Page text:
- Ginger - 1/2 inch pieces
- Garlic cloves - 4
- Green chillies - 2
- Coconut - fresh or frozen, 1/2 cup
- Cashews - 10
- Bay leaf - 1
- Onion - 1 big, chopped finely
- Carrots - 1.5 cups, cubed
- Potato - 1 cup, cubed
- Beans - 1 cup, chopped
- Peas - 1 cup
- Milk - 1 cup or cream 1/4 th cup
- Roast ingredients 1 through 5 and grind together with ingredients from 6 to 10 to make a fine paste.
- Heat oil in a pan and add the bay leaf to it.
- Once you smell the aroma of the bay leaf, add the onion and saute till golden brown.
- Add the paste and saute till the rawness in the spices is gone.
- Add the potato, peas, carrot, beans, salt and enough water to cover all the veggies and cook on medium heat until the water reduces to form a gravy and the veggies are thoroughly cooked.
- Add the milk or cream and cook some more.
- Serve hot with puri or parotta. This kurma tastes better as it ages.
Wednesday, April 13, 2011
Yesterday was Ram Navami and I made the usual fare of panagam and neer more. I have posted the recipes for these previously here. I also changed it up by making semiya payasam (kheer), puliyogare with homemade pulikachal and beans curry.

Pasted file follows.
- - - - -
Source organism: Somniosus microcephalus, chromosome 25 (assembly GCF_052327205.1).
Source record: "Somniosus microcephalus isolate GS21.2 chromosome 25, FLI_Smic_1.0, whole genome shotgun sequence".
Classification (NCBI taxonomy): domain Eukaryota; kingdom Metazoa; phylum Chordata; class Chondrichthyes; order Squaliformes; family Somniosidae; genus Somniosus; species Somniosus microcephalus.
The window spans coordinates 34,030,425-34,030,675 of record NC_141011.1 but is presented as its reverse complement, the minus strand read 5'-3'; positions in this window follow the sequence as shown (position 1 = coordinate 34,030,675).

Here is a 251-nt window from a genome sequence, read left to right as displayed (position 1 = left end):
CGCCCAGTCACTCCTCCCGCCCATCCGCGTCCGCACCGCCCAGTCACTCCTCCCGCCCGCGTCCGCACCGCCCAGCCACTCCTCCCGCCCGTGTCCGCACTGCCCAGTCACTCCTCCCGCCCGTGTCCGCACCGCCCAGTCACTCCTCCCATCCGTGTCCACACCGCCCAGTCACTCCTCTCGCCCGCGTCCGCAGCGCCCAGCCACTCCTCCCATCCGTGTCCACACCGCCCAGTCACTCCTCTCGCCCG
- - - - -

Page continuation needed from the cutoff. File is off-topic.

Tamarind rice is a very interesting dish to me and I have spent extensive time researching the nuances in the different versions. My love for it started from the tamarind rice given as prasadam in the temples in Hyd and during Ganesh Chaturti. It took me many years to replicate this version in my kitchen. It is called Pulihora in Andhra. This version is based purely on the flavor of tamarind and its sourness with some auxiliary things like chana dal giving added flavor. This tastes best a few hours after it has been made because rice then has enough time to soak in the tamarind's sourness. Puliyogare which is probably the kannada version uses some added spices which give it a darker color and enhances the flavor even more. I have not yet made this on my own. I use MTR's Puliyogare powder or paste and it turns our fine. This is a quick fix for a busy weekday night or when you have leftover rice. Pulikachal, which is the tamilian version, is mixed into rice to make Puli Chadam. What you see in the picture above is this. Pulikachal ends up being a thick tamarind pulp, reduces over a medium flame, with a spice powder added to it. My MIL's version also has kabuli chana which I usually add but for a change I added black chana. This definitely ups the protein content of the dish and give you something interesting to chew besides rice in this dish:). To help make the cooking process quick, I usually make the spice powder in bulk and freeze.